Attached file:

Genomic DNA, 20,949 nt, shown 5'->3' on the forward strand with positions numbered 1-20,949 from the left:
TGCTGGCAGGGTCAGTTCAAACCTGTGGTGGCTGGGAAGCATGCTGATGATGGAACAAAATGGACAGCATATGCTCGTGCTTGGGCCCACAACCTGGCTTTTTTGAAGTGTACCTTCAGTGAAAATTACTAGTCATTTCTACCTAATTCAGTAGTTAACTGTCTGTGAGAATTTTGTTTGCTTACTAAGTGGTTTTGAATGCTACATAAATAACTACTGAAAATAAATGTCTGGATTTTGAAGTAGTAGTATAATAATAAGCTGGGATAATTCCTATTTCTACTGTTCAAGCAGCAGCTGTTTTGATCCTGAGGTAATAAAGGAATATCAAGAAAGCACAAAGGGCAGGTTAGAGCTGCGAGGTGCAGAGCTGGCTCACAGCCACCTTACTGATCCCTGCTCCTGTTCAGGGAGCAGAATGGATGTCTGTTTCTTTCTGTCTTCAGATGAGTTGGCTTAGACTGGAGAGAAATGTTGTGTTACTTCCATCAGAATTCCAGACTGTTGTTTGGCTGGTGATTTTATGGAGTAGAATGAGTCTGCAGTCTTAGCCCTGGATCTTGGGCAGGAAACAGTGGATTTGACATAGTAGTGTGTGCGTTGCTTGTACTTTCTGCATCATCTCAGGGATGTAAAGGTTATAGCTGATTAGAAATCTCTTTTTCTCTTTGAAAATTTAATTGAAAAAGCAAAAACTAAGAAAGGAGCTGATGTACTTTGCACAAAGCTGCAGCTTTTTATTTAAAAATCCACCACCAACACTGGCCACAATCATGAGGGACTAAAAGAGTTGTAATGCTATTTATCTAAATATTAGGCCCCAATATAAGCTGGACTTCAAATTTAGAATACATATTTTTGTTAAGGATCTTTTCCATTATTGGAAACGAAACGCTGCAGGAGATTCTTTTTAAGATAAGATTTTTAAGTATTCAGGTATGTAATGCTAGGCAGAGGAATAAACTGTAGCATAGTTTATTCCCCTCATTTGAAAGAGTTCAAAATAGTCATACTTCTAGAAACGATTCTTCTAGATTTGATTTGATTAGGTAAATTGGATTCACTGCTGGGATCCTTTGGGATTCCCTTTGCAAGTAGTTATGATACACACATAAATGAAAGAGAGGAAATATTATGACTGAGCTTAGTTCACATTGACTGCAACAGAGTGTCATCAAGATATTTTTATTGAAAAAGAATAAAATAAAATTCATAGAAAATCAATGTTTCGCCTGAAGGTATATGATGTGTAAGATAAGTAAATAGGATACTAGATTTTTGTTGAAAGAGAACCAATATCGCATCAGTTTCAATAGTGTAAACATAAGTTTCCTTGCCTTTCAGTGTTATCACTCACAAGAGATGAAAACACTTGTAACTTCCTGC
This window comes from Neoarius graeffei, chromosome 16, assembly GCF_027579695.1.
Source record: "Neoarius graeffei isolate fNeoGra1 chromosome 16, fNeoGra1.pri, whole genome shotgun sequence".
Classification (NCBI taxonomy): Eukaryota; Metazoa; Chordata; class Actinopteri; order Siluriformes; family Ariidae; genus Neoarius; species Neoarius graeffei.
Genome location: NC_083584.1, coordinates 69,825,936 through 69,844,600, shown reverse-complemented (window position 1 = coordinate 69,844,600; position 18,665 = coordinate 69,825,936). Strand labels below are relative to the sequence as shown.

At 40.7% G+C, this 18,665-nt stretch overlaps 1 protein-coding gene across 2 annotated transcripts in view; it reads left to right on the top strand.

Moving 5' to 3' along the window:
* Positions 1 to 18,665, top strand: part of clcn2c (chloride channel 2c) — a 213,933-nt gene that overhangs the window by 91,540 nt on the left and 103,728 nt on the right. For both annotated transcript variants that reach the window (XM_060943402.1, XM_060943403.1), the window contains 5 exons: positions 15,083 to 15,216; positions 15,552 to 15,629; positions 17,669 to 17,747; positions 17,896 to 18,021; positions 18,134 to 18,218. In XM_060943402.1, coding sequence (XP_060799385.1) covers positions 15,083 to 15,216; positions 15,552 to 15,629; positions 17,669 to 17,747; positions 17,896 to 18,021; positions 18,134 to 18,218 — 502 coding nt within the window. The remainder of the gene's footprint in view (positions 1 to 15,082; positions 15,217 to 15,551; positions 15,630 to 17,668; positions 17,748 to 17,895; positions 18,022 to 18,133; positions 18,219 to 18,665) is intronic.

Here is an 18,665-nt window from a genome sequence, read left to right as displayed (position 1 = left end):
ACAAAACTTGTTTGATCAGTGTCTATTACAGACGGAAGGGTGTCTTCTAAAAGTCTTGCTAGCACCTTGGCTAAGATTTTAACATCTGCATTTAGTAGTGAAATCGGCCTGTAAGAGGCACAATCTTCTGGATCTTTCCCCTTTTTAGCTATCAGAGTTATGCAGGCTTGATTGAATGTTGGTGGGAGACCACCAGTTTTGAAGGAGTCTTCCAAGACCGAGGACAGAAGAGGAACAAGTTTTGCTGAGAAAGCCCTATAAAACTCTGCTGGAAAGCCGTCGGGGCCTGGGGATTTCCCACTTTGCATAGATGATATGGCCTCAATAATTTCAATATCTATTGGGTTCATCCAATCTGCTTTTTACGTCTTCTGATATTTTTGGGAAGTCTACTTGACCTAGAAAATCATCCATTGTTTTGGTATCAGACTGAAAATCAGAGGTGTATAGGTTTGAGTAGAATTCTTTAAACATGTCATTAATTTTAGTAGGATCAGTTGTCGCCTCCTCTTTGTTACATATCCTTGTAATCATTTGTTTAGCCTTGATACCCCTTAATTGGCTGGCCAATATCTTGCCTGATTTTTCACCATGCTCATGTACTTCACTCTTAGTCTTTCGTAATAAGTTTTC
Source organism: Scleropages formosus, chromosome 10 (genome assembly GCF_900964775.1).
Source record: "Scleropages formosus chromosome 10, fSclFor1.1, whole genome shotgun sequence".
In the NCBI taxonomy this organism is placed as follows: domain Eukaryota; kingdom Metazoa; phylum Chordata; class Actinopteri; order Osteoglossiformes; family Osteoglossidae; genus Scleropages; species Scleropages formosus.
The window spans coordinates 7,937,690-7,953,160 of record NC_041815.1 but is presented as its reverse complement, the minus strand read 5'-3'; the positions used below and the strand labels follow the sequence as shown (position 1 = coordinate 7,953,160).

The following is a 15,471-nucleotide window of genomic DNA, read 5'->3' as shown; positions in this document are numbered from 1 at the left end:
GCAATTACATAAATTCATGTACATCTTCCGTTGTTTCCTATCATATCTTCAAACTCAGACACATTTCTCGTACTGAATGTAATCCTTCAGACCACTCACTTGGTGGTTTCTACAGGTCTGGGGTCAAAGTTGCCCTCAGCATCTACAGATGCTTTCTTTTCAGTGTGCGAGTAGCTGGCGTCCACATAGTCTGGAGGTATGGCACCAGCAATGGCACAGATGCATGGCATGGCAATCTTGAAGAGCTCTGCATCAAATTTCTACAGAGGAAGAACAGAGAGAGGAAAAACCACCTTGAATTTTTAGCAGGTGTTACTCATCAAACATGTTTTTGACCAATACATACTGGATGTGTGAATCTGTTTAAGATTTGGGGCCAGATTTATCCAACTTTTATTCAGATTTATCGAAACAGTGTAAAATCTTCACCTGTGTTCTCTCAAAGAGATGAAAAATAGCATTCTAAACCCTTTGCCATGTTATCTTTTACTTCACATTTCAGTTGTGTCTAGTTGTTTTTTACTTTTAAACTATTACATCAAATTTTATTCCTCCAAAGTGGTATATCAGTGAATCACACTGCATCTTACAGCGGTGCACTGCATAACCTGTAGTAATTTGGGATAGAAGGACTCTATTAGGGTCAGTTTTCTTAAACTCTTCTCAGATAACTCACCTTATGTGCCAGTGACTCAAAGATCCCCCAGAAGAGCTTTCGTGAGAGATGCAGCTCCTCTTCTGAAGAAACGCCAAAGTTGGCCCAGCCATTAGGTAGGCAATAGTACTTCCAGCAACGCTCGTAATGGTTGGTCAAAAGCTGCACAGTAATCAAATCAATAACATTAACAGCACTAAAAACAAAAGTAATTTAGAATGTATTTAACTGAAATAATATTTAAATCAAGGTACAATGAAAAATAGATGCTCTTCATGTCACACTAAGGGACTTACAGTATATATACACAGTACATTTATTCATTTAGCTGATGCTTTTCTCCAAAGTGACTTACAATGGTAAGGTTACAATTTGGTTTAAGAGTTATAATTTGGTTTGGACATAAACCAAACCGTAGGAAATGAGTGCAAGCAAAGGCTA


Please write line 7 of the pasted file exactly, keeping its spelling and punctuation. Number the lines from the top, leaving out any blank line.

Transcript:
At 40.7% G+C, this 18,665-nt stretch overlaps 1 protein-coding gene across 2 annotated transcripts in view; it reads left to right on the top strand.